“For decades we’ve been told robots were to blame for the dearth of manufacturing jobs in the U.S., but that’s about to change,” said Bilal Zuberi, partner at Lux Capital, and a new director on the company’s board, in a statement. “If you improve the robots, manufacturers will be able to hire more people for better jobs. Veo is giving industrial robots the gift of perception and intelligence so these helpful machines can still do the dangerous heavy lifting, yet safely work alongside humans.”
As for how Veo works, here’s a description of the technology from our previous coverage:
Veo’s system uses a set of four depth-sensing cameras placed around the work space so as to give complete visual coverage. Once you’ve established that, you designate various things as work pieces, forbidden areas and so on.
This logic sits lightly on top of the robot’s ordinary controller; you don’t have to redo everything or add the exact dimensions of girders to be carried and safe places for humans to stand. The robot operates as it would otherwise, except now it knows the exact location and size of everything in its field of view. If a human or vehicle intrudes, or a piece breaks, or there’s some other deviation from the norm, it can slow or stop.
Critically, if the system is ever not 100 percent sure that it’s safe — for instance, if a camera is obscured or it can’t see behind a large piece — the robot comes to a full stop.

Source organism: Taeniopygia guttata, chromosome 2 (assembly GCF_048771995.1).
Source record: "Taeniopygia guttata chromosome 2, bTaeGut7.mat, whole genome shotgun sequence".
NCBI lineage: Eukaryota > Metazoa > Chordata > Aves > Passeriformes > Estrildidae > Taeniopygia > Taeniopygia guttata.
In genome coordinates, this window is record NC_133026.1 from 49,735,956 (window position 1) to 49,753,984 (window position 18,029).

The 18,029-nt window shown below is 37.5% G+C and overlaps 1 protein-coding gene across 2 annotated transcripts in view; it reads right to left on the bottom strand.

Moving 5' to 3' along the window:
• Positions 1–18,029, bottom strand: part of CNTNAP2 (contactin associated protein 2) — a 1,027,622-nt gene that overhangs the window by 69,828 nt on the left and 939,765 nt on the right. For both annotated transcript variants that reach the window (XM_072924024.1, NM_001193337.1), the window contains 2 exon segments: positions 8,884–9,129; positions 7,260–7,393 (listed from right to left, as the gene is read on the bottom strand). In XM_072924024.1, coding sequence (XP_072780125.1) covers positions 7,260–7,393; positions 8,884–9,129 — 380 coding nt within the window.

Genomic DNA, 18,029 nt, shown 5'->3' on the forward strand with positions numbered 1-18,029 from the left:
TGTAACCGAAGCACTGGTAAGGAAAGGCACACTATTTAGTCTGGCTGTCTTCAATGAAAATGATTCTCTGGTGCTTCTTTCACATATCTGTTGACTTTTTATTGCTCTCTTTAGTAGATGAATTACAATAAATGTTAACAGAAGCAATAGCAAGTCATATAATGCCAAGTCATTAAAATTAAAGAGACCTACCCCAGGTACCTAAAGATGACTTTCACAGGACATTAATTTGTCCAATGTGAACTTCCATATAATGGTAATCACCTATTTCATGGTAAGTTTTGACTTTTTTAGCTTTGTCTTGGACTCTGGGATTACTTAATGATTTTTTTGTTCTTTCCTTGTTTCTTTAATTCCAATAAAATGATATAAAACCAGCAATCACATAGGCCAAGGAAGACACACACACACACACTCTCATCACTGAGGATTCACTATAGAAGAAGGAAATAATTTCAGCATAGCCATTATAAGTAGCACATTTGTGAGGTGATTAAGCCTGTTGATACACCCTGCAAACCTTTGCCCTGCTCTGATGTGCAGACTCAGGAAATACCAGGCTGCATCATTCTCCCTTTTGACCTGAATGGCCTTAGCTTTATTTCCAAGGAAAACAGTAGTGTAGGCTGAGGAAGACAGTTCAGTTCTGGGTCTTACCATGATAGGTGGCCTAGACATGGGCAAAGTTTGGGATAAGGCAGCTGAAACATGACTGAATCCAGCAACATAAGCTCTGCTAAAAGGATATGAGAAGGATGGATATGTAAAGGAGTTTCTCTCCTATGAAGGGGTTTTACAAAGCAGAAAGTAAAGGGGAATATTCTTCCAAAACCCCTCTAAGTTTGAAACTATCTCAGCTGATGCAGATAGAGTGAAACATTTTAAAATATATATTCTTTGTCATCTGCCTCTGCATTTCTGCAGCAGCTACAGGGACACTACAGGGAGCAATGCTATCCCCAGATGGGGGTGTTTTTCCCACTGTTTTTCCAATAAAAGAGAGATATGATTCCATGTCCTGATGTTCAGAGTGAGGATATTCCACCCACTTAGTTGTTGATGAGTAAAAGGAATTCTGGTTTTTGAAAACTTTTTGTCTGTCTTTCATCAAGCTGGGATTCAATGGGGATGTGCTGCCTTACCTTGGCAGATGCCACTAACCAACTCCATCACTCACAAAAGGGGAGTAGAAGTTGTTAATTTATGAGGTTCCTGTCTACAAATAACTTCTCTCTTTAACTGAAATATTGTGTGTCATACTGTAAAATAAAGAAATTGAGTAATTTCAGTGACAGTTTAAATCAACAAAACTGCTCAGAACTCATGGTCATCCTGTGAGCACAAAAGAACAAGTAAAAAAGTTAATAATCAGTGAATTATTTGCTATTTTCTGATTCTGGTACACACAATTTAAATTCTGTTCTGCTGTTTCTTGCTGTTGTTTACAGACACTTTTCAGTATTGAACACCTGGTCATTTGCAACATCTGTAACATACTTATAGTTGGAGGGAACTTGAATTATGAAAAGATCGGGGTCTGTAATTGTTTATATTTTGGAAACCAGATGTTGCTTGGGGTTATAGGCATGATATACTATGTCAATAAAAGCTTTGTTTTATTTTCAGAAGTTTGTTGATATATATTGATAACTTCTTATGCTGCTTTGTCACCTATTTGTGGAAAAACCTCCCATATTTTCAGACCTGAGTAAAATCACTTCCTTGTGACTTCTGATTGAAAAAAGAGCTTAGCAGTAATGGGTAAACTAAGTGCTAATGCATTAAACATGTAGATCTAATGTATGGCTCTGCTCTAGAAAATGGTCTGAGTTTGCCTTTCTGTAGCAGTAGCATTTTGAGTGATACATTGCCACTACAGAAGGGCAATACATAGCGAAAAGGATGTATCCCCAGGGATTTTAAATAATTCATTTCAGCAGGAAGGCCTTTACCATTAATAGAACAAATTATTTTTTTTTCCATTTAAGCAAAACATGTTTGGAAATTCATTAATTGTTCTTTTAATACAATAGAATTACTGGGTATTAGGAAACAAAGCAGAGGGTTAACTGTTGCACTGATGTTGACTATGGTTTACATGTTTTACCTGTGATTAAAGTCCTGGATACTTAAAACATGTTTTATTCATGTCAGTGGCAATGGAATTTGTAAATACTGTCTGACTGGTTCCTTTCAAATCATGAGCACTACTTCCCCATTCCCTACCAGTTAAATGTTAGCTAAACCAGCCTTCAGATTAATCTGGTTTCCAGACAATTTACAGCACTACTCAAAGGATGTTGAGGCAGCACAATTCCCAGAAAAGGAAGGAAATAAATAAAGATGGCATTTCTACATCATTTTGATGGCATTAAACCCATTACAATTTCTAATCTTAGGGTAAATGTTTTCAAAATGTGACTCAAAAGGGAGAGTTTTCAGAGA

“There is a significant market opportunity for intelligent software that enables safe interaction between humans and machines in industrial environments,” said Andy Wheeler, general partner at GV, in a statement.
For Sobalvarro there are three trends that continue to drive human relevance in the factory: customization, customer choice and customer expectations.
He said that the mass customization available to consumers means that factories need to be more flexible — and flexible in a way that can’t really be automated to the degree that people think. It’s humans that are swapping out the fine features on an assembly line after the framework of a product is assembled by a machine, he said.
Beyond customization, the increasing number of products available to consumers also requires more flexibility in factories, which, again, means more human employees to do certain jobs. And finally, the speed at which consumption cycles have increased means that factories need to be flexible not just at the product level, but at a product line level — with assembly lines able to swap out one product line for another.
“You put those three things together and what that means is that you’re changing your assembly line all the time,” Sobalvarro said.
He points to the recent problems at Tesla with the rollout of the Tesla 3 as an example of the challenges that manufacturers face.
“The Tesla 3 was being made with a lot of human labor. And it’s not surprising to me that a brand new product would require a lot of that… the most flexible and intelligent resource you have in a manufacturing plant are the human worker. They’re not going to be subbed out til true AI is getting solved.”
While Veo may save people’s factory jobs, the technology isn’t ready for prime time just yet. “You have to run a documented process and you have to be certified,” Sobalvarr0 says of the hurdles it takes to get a service like his onto the factory floor.
The company is working with the certification body, TUV, and expanding its work with the testing company. It will be rolling out in three or four pilot locations in the next six months for additional testing at an auto manufacturer, a consumer packaged goods company, a distribution and logistics company and a household products manufacturing company.
As for the robot takeover, Sobalvarro says don’t buy it.
“That worker on the line is actually key,” he said. “Their intelligence and their creativity is actually key to creating any new product. We see the presence of human workers becoming more valuable and that’s what we hear from manufacturers.”